Georgia CCLers motivate environmentalists to get to the polls

Environmental Voter Project canvassing

By Sarah O’Keefe

With the 2020 election nearly upon us, many members of Citizens’ Climate Lobby have been looking for more ways to inspire positive action on climate change issues while continuing to practice social distancing amidst COVID-19. One of those ways is encouraging environmentally conscious voters to cast their ballots. Jeff Joslin, co-group leader of the North Atlanta chapter of CCL, organized a multi-chapter effort to collaborate with the Environmental Voter Project.

Like CCL, the Environmental Voter Project (EVP) is a nonpartisan, relationship-building organization. Their primary goal is seemingly simple: to get more environmentalists to vote in elections. Polls show that over 15 million environmentalists choose to stay home on election day. This contributes to politicians, who care most about winning elections, treating environmental issues as low priority. 

EVP believes the key to enacting effective environmental policies is persuading more environmentalists to vote, rather than convincing more Americans to be environmentalists. Hear executive director Nathaniel Stinnett explain EVP’s work on this CCL national call from 2018. 

Phone banking and team building

EVP and CCL volunteers

A group of Georgia CCLers prepping to canvass for EVP during the 2018 midterm cycle.

In prior election cycles, the North Atlanta CCL chapter has canvassed door to door with EVP, and were eager to continue that work while adapting to the CDC’s social distancing guidelines. EVP volunteers use information gathered from cutting-edge data analytics and predictive modeling software to reach millions of identified environmentalists in the United States who are registered to vote, but often don’t. Joslin reached out to fellow Georgia CCL group leaders and worked with EVP’s Senior Organizing Advisor, Kate Heffernan, to mobilize interested Georgia group members into EVP’s phone bank training exercises.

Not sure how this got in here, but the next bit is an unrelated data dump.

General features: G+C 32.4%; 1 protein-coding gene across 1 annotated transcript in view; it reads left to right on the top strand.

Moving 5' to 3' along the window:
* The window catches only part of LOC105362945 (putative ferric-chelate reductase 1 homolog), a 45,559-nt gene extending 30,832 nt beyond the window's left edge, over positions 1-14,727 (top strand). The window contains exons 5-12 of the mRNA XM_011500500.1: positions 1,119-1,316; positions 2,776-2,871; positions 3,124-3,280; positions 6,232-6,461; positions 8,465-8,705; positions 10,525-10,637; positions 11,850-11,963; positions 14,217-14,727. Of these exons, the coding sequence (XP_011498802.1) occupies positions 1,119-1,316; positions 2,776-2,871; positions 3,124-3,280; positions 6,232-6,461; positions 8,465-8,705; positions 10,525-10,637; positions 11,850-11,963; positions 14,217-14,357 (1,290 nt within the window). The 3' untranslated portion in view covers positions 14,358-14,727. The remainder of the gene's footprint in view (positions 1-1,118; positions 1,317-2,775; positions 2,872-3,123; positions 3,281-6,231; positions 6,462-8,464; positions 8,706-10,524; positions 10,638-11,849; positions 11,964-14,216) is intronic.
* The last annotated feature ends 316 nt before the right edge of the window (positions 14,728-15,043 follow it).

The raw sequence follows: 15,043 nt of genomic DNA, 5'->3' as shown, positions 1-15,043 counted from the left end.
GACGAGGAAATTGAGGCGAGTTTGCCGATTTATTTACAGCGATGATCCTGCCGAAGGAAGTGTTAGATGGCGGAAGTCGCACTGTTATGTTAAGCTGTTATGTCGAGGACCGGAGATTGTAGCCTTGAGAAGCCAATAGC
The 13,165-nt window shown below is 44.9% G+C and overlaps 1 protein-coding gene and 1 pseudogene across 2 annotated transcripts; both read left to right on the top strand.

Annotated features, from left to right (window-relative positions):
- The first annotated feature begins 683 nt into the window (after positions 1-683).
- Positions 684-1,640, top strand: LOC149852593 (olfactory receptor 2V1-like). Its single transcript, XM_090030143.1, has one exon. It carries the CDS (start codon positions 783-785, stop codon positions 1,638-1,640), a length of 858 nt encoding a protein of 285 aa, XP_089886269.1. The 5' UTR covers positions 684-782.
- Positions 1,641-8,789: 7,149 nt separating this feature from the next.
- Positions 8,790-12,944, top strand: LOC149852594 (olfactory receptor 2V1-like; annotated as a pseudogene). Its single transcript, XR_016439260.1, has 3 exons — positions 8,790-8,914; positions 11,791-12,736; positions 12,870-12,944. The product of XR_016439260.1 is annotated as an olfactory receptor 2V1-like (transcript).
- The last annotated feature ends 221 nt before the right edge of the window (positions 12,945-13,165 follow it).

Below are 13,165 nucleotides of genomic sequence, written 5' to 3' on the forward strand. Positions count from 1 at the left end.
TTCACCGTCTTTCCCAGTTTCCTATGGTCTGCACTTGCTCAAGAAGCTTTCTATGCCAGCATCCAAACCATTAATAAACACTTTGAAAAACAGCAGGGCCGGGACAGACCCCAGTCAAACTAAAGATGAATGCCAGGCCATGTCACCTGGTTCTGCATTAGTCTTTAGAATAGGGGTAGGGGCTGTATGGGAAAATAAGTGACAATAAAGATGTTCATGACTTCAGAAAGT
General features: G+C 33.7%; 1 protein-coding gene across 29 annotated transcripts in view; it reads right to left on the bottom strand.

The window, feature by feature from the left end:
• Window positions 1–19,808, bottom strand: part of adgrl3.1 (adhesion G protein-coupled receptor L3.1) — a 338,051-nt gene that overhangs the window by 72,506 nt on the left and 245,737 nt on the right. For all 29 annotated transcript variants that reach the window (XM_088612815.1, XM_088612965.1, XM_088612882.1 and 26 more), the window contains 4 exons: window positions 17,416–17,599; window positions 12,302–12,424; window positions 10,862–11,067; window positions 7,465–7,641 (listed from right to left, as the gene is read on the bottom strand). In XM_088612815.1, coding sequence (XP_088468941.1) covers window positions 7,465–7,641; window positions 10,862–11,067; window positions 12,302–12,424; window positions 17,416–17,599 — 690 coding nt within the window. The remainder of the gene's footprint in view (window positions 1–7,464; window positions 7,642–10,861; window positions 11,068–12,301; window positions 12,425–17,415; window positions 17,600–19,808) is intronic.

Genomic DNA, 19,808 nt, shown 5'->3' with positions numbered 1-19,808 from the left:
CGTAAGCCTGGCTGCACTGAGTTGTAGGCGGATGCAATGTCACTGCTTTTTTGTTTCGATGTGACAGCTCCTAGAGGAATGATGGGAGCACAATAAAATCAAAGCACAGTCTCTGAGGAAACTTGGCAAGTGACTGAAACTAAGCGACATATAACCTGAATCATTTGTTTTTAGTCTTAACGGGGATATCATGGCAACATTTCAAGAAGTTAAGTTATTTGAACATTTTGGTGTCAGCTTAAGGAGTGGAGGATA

In addition to increasing turnout of climate voters, the process was also a team-building experience. Joslin explained, “We would meet on Zoom for training and to share ideas prior to making calls. Some of us were wary of joining this effort for fear of being received by voters as ‘sales calls,’ but EVP’s tailored messaging made for encouraging conversations that ended up being fun to have! A Zoom debriefing afterward cemented group comradery. We called as individuals, but connected as a group.” 

Making an impact

Over five weeks, Georgia CCLers enjoyed making a difference in phone banks and exceeded EVP’s goals for Georgia in the process. EVP’s Kate Heffernan was excited about the Georgia CCL volunteers’ efforts, calling them a great success. She said, “This was a really wonderful and effective phone banking effort. I’m confident that we’re going to see a tangible boost in environmental voter turnout from the calls that were made!”

Like CCL, EVP is research and results based. Looking at the numbers, the 30 Georgia CCLers made a substantial impact in a short amount of time, contacting nearly 1,000 voters. The group helped voters who had not received or misplaced their application get new ones and encouraged voters who had not submitted their mail-in ballot application to send it in. Nearly half of their conversations were with a family member of voters who were not at home, creating an opportunity to leave a message that sometimes ended up being helpful to the family member taking the call as well.

Looking ahead in the election year

The Environmental Voter Project is now looking ahead to their goals for summer and fall. This summer, they will focus on encouraging Arizona and Florida voters to sign up to vote by mail, and have plans to work in 12 states for the fall election: Arizona, Colorado, Florida, Georgia, Maine, Massachusetts, Nevada, New Hampshire, New Mexico, North Carolina, Pennsylvania, and Virginia. (Don’t see your state on the list? EVP phone banks call multiple states, not just their own!)

With the upcoming election, it’s more important than ever for environmentalists and climate change advocates to cast their ballots and show what a high priority this issue is for Americans.  “The rewarding experience of working with EVP coupled with a small time commitment of CCL members could make a big difference,” Joslin said.  

Whether you are a Citizens’ Climate Lobby volunteer, group leader, or unaffiliated environmentalist, your voice counts and your message matters! With so many of us at home, it’s a great time to turn our energy toward the important fall election. Learn more about how you can help by visiting EVP’s website to check out their open volunteer training webinars and frequent days of action. Together, we can bring environmental voter turnout to a tipping point of overwhelming demand for the climate and environmental policies we urgently need.

Sarah O’Keefe is a CCL volunteer in the North Atlanta chapter in Georgia.